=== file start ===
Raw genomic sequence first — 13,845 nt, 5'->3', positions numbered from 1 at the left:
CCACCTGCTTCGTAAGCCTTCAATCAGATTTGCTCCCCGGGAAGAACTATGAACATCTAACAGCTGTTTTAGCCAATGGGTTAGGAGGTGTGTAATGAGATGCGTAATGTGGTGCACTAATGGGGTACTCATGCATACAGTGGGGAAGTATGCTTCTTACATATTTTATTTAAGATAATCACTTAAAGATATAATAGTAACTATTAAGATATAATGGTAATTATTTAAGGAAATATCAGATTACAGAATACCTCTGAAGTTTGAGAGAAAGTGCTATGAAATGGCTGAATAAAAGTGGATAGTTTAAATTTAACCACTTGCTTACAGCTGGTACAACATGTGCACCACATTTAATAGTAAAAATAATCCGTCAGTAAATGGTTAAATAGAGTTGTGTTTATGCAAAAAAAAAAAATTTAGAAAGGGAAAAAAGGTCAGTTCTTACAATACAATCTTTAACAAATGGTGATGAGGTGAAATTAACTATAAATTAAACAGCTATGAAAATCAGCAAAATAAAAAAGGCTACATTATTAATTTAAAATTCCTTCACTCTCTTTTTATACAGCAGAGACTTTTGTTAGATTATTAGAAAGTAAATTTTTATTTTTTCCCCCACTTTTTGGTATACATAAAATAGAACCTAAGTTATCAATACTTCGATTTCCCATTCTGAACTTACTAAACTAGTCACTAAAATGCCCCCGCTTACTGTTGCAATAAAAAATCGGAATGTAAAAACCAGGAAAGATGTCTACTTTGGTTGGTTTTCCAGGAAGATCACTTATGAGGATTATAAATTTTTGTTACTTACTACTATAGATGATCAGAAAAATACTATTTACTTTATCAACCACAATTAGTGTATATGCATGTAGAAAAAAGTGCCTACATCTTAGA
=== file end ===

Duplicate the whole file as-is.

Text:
Raw genomic sequence first — 13,845 nt, 5'->3', positions numbered from 1 at the left:
CCACCTGCTTCGTAAGCCTTCAATCAGATTTGCTCCCCGGGAAGAACTATGAACATCTAACAGCTGTTTTAGCCAATGGGTTAGGAGGTGTGTAATGAGATGCGTAATGTGGTGCACTAATGGGGTACTCATGCATACAGTGGGGAAGTATGCTTCTTACATATTTTATTTAAGATAATCACTTAAAGATATAATAGTAACTATTAAGATATAATGGTAATTATTTAAGGAAATATCAGATTACAGAATACCTCTGAAGTTTGAGAGAAAGTGCTATGAAATGGCTGAATAAAAGTGGATAGTTTAAATTTAACCACTTGCTTACAGCTGGTACAACATGTGCACCACATTTAATAGTAAAAATAATCCGTCAGTAAATGGTTAAATAGAGTTGTGTTTATGCAAAAAAAAAAAATTTAGAAAGGGAAAAAAGGTCAGTTCTTACAATACAATCTTTAACAAATGGTGATGAGGTGAAATTAACTATAAATTAAACAGCTATGAAAATCAGCAAAATAAAAAAGGCTACATTATTAATTTAAAATTCCTTCACTCTCTTTTTATACAGCAGAGACTTTTGTTAGATTATTAGAAAGTAAATTTTTATTTTTTCCCCCACTTTTTGGTATACATAAAATAGAACCTAAGTTATCAATACTTCGATTTCCCATTCTGAACTTACTAAACTAGTCACTAAAATGCCCCCGCTTACTGTTGCAATAAAAAATCGGAATGTAAAAACCAGGAAAGATGTCTACTTTGGTTGGTTTTCCAGGAAGATCACTTATGAGGATTATAAATTTTTGTTACTTACTACTATAGATGATCAGAAAAATACTATTTACTTTATCAACCACAATTAGTGTATATGCATGTAGAAAAAAGTGCCTACATCTTAGA